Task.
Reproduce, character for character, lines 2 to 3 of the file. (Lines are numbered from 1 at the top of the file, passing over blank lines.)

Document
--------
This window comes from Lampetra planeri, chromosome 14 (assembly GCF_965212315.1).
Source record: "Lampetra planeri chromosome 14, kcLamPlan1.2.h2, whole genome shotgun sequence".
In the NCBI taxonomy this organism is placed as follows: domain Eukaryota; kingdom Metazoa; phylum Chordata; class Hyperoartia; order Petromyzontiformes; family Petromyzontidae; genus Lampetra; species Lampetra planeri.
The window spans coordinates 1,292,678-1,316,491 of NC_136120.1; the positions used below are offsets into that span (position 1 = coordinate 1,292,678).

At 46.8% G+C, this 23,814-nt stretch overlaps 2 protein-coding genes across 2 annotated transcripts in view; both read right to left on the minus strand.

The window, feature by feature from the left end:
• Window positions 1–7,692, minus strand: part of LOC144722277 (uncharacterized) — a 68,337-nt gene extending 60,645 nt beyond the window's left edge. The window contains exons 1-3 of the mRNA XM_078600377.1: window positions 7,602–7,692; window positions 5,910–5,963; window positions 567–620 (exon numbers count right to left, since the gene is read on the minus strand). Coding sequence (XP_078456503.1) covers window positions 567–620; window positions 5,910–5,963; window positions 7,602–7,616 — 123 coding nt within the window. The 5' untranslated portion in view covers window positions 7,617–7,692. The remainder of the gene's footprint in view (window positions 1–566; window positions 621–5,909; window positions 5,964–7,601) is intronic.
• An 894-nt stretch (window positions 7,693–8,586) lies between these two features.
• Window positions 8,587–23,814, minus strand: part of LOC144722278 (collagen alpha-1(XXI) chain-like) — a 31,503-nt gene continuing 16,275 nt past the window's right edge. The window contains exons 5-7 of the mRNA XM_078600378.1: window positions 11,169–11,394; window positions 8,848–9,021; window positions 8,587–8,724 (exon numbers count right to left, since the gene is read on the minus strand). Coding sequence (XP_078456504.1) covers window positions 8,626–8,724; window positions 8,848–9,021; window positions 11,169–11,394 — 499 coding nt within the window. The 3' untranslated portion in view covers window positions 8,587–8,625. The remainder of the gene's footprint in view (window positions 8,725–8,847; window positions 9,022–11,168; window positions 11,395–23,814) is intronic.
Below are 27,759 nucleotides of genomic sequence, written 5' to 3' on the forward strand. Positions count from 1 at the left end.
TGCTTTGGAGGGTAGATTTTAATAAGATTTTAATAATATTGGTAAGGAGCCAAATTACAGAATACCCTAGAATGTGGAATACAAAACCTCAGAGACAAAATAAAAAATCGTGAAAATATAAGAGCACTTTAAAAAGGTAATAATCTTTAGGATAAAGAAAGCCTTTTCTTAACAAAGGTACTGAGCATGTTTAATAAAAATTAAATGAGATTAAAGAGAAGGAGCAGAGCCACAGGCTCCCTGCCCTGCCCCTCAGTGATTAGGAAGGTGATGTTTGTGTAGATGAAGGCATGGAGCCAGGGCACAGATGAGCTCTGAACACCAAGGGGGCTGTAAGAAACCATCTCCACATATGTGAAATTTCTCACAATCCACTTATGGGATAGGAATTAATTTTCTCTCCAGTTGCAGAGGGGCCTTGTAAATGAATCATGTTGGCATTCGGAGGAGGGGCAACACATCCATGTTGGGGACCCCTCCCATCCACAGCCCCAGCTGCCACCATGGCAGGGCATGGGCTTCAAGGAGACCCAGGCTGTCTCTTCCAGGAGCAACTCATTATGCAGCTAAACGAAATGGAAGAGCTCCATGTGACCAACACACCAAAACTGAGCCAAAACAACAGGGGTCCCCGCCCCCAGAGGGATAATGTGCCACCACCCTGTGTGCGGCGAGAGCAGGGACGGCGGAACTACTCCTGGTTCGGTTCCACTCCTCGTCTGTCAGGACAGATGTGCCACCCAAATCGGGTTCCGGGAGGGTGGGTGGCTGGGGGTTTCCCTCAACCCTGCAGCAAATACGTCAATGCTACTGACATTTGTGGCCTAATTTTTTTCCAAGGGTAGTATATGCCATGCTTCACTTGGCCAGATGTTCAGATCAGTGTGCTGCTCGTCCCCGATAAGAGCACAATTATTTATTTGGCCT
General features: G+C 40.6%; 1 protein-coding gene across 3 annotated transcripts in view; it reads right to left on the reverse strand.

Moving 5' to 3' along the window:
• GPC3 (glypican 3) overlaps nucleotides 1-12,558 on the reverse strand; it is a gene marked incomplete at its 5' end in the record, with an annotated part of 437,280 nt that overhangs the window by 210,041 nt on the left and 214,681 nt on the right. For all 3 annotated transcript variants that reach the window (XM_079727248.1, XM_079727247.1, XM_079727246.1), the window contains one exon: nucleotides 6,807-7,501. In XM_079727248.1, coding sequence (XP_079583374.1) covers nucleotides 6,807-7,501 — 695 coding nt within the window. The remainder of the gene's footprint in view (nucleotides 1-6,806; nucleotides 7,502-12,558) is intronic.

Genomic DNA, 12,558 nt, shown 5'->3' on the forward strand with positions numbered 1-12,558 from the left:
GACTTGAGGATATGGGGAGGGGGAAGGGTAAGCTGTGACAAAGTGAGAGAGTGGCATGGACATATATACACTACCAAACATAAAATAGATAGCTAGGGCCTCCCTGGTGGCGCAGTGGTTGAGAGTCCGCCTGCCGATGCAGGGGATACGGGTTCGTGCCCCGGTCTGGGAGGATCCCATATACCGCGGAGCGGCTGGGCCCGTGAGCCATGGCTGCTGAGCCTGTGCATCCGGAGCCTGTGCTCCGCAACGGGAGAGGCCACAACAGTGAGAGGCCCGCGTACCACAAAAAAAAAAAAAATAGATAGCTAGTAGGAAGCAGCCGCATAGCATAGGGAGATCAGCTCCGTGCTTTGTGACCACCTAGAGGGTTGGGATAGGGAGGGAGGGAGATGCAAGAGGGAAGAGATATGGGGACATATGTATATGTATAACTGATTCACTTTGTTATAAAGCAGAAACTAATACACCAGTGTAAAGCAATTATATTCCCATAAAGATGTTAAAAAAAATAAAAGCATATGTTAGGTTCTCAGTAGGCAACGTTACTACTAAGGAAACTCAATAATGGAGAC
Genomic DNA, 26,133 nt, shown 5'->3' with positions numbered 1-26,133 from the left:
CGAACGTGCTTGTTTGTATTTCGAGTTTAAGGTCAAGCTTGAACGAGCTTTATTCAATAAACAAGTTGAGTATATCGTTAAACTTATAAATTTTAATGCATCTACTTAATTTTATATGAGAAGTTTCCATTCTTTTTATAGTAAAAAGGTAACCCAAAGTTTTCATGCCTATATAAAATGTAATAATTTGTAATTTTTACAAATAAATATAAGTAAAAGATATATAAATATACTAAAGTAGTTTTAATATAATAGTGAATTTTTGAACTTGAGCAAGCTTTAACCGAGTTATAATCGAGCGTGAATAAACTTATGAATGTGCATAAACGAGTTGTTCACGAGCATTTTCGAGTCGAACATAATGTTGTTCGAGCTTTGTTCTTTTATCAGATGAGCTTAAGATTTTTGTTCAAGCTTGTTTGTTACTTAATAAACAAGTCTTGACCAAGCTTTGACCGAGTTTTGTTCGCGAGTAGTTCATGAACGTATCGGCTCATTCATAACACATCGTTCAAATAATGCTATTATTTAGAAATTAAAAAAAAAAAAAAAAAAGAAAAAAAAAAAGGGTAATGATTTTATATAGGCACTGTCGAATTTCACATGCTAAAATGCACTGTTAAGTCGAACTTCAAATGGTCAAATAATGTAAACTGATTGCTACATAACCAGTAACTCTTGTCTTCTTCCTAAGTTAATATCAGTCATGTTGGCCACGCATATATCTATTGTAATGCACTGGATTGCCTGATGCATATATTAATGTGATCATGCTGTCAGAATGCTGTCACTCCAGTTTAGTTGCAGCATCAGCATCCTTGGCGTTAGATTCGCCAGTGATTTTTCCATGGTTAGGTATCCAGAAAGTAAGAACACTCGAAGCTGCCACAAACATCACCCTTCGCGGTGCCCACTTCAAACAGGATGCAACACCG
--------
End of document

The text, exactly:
Source record: "Lampetra planeri chromosome 14, kcLamPlan1.2.h2, whole genome shotgun sequence".
In the NCBI taxonomy this organism is placed as follows: domain Eukaryota; kingdom Metazoa; phylum Chordata; class Hyperoartia; order Petromyzontiformes; family Petromyzontidae; genus Lampetra; species Lampetra planeri.